The meeting went well, and the people were as gracious as one could ever imagine. And later we met with EPM in a very modern building with limited security, and were treated to the same level of cordial professionalism and respect before adjourning to our evening dinner with our new friends, the “Paisas,” as the local people are called. There were no bombs, no guns, and all was quiet- Medellin was on the mend.
We also visited Cartagena and Bogota during that trip, both roughly one hour flights away from Medellin. Bogota is the capital city and financial center based high in the Andes with a cool and rainy climate and challenging traffic situation. But it’s the heart of the country and produces over 25% of the country’s GDP and with great shopping, restaurants and clubs.
Cartagena is a walled city- a fairy tale-like city- from a bygone time of swashbuckling pirates and a Spanish-built fort overlooking the Caribbean. The Spanish were smart to build the larger cities up in the mountains to protect its wealth and its citizens from pirates as well as to escape from the sweltering heat found at sea level.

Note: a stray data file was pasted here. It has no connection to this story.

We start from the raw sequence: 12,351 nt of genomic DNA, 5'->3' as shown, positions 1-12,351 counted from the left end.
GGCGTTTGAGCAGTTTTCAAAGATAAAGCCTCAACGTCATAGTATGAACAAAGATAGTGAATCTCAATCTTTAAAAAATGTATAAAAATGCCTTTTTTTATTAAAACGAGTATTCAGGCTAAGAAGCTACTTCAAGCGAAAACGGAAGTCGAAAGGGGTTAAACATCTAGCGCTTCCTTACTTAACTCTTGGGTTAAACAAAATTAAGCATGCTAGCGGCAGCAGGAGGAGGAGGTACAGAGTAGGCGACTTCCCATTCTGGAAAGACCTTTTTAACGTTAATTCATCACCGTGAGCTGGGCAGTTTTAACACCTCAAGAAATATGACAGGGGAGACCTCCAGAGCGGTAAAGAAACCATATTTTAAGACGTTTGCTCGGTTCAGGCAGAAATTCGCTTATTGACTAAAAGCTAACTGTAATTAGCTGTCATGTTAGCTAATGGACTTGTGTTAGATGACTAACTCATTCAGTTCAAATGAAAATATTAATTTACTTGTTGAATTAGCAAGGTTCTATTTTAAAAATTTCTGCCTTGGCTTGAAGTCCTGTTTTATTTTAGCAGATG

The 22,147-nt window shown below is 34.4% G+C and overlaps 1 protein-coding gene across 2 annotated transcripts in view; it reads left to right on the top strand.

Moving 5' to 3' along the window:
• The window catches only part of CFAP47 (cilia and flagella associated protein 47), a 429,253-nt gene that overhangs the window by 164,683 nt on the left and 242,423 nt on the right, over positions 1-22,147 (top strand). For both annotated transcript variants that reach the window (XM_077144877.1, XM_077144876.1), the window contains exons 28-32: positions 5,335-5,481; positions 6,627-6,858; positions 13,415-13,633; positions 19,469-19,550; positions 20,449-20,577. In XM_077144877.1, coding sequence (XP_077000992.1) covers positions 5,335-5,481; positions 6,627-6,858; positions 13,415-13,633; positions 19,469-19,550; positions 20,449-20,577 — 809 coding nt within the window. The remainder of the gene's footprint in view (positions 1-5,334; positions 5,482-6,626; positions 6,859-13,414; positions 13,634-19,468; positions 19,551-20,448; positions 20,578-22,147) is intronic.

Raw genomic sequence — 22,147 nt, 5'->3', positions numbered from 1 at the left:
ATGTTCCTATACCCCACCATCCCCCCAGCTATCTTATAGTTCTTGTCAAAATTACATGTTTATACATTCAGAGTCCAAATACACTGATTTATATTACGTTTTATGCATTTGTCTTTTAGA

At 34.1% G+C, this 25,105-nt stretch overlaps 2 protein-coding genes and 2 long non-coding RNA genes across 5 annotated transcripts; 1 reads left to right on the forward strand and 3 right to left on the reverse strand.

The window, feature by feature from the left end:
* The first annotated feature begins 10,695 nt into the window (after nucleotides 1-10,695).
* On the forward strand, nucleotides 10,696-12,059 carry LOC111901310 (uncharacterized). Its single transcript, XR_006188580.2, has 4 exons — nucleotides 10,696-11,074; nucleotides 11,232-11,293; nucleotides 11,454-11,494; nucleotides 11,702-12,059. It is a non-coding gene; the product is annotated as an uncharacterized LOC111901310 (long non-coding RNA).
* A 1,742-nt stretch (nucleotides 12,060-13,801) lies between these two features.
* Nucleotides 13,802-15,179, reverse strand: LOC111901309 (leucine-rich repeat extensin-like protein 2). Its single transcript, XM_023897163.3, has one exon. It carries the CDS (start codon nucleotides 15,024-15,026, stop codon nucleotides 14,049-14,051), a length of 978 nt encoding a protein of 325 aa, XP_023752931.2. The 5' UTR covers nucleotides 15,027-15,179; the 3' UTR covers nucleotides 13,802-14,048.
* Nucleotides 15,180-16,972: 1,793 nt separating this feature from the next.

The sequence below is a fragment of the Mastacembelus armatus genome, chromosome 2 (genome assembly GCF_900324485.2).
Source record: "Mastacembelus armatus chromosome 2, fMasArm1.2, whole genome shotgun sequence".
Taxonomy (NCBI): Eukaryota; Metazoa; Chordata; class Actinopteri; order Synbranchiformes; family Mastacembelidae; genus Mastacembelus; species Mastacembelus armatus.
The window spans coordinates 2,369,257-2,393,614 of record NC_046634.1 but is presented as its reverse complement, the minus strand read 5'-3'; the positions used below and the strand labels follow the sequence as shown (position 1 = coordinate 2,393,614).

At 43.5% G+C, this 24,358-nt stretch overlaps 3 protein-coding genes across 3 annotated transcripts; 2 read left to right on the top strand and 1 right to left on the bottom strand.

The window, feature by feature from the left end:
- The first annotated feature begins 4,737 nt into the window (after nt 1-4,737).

But inside the walled city of Cartagena is a magnificent display of architecture, great restaurants, bars, plus musicians and dancers practicing their art among the cobblestone streets. It has a distinct Caribbean atmosphere, with women dressed in colorful outfits carrying fruit and other groceries in baskets balanced on their heads. Being so close, it’s an easy weekend getaway for visitors to Medellin.
That trip to Medellin was over 25 years ago and I still remember vividly how impressed- and surprised- I was with the natural beauty and the famously friendly people of Medellin. Since then, Medellin has undergone a miraculous transformation and often comes up as a standard against which any city's vision for transformation should be measured—including the judges of Newsweek’s Momentum Awards.